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Whispering Waters - an exhibit of new landscapes Opening this Saturday, August 8: 5 - 8 pm at Gallery 360 - read more
Feb 01, 2020
I've just completed reading a book of the American artist Lois Dodd. Lois was a teacher of mine in graduate school at the City University of New York at Brooklyn College. She was born in 1927 and was instrumental in the post-war New York art scene as a Minimalist. Her contemporaries were Alex Katz and Faifield Porter.
Lois is now 93 years old and still painting. I had the great pleasure of spending a good amount of time with her as a graduate student. I was part of the college's work-study program and worked as a darkroom assistant in the Brooklyn College art department. I had to do some work in the photolab, but also spent a lot of time in the teacher's offices talking with them. Lois was my favorite. She would be in her office preparing for a class or having her lunch and I would enter and we would talk. She never shooed me away and often stopped what she was doing to talk about anything. I made her laugh quite a bit and can vividly remember the way she would lean back, crinkle her eyes and laugh quietly.
I had the great honor of visiting her apartment/studio on 2nd Avenue in the East Village of Manhattan. Her apartment was mostly studio. She had storage racks of paintings and, off to the side, a mat on the floor. This was her bed. She slept on the floor. She was a very simplified person. I had the occasion to help her fix-up her studio. We were painting the walls with white paint. She had one wall where a large window used to be but had been filled in with plywood. She complained to me that there was cold air coming through a crack at the edge of the plywood and wondered what to do. Before I could suggest filling it with caulk or insulation, she wandered over to her desk, grabbed a piece of white office paper, primed the wall around the crack, covered the crack with the paper and painted over it. "There," she said and moved on to paint the rest of the wall. It was then that I noticed she had used this technique repeatedly around the piece of plywood and in other places on the walls to keep out the cold.
She lived near the Amato Opera House and would arrange for her students to visit an opera every year. Amato was a small opera house with a very small stage. But the stage was deep and the scenery was always layered, dreamlike and complex. There was a very funny, short, older bald singer who was the comedy relief in every play. I was a young graduate student living in a very tough mid-1980's New York City. It was great fun and magical to find such a world in a very rough part of town, then to walk unconcerned through the cold winter's night, snow drifting down from the tall buildings above, to enter into this unique woman's home to share hot cider with class mates.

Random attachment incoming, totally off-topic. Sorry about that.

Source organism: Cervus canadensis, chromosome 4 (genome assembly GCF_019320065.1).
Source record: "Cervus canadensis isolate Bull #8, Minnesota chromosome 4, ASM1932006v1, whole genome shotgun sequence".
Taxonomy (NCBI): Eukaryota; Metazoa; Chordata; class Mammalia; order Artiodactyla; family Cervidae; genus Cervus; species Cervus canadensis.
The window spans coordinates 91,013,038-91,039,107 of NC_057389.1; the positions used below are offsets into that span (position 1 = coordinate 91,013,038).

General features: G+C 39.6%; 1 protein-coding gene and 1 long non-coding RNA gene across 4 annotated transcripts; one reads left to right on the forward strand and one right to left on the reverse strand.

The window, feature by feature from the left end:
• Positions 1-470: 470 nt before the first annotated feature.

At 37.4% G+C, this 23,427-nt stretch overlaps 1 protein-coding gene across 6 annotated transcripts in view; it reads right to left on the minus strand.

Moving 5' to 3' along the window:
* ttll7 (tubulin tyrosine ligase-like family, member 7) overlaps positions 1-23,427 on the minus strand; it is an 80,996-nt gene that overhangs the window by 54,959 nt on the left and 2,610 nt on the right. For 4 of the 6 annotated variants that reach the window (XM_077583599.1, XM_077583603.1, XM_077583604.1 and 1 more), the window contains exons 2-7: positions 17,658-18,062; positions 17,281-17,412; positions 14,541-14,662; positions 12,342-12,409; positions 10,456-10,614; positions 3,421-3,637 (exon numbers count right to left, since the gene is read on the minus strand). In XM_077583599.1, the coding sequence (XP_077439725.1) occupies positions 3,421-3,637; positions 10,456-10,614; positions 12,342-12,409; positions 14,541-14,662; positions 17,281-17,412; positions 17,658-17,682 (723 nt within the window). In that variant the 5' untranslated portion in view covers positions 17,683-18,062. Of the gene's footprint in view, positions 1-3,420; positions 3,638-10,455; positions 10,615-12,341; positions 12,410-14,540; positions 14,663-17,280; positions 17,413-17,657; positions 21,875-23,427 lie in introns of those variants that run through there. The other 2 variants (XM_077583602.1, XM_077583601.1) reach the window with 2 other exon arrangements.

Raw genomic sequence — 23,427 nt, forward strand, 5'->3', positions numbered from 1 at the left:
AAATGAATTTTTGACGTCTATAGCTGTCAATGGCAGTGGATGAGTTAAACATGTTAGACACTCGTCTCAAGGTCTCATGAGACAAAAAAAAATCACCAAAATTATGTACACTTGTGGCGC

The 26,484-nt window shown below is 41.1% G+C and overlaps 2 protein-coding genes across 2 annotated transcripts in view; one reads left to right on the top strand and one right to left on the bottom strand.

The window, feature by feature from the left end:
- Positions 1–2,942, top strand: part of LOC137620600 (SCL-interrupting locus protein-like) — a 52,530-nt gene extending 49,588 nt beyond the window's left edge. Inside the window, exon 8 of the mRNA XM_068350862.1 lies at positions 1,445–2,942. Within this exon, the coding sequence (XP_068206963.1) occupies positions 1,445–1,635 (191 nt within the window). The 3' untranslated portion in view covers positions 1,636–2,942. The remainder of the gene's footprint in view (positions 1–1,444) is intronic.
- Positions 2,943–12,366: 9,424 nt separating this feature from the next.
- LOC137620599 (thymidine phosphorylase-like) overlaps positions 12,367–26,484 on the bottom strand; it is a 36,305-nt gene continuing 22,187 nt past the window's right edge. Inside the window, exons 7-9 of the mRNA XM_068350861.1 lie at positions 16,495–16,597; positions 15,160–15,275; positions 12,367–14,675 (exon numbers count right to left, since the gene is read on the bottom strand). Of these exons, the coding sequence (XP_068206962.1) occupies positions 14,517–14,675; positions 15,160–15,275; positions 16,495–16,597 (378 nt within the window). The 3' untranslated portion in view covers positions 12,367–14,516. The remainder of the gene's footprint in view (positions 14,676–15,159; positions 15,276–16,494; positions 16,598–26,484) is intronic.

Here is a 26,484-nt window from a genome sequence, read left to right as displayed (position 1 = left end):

At this point in time I couldn't tell you what classes Lois taught when I attended Brooklyn College. But I do remember what I learned from her. Minimalism is more than a style of painting. There is an art to being quiet and to not getting knocked off center even in the biggest baddest city on earth. That your art will be about you - always. And sometimes the most unconventional thing you can do is to do the same thing over and over again.
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For Paintings: Many of the still lifes of food are painted on cradled wood panels. The landscapes and all other paintings are painted on stretcheded 10 duck canvas. I make my own stretchers and wood panels in a wood shop attached to my studio. The wood substrate is made of pine or poplar and is cross-grained to prevent warping. The canvas and panels each receive three layers of gesso before being painted. After completion, each painting receives a protective varnish. The canvases, generally, have the images wrapped around the sides. I make my own canvases and panels to assure that, if framed and displayed properly, my paintings will last for generations. For prints: All prints are on archival 100% cotton fine-art paper. The paper has a smooth natural texture, is a sturdy 15 mil. thick and uses no optical brightners. Printed with archival water-resistent inks that will not fade for a hundred years, when properly matted and framed.
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Peanuts and Peanuts, oil on canvas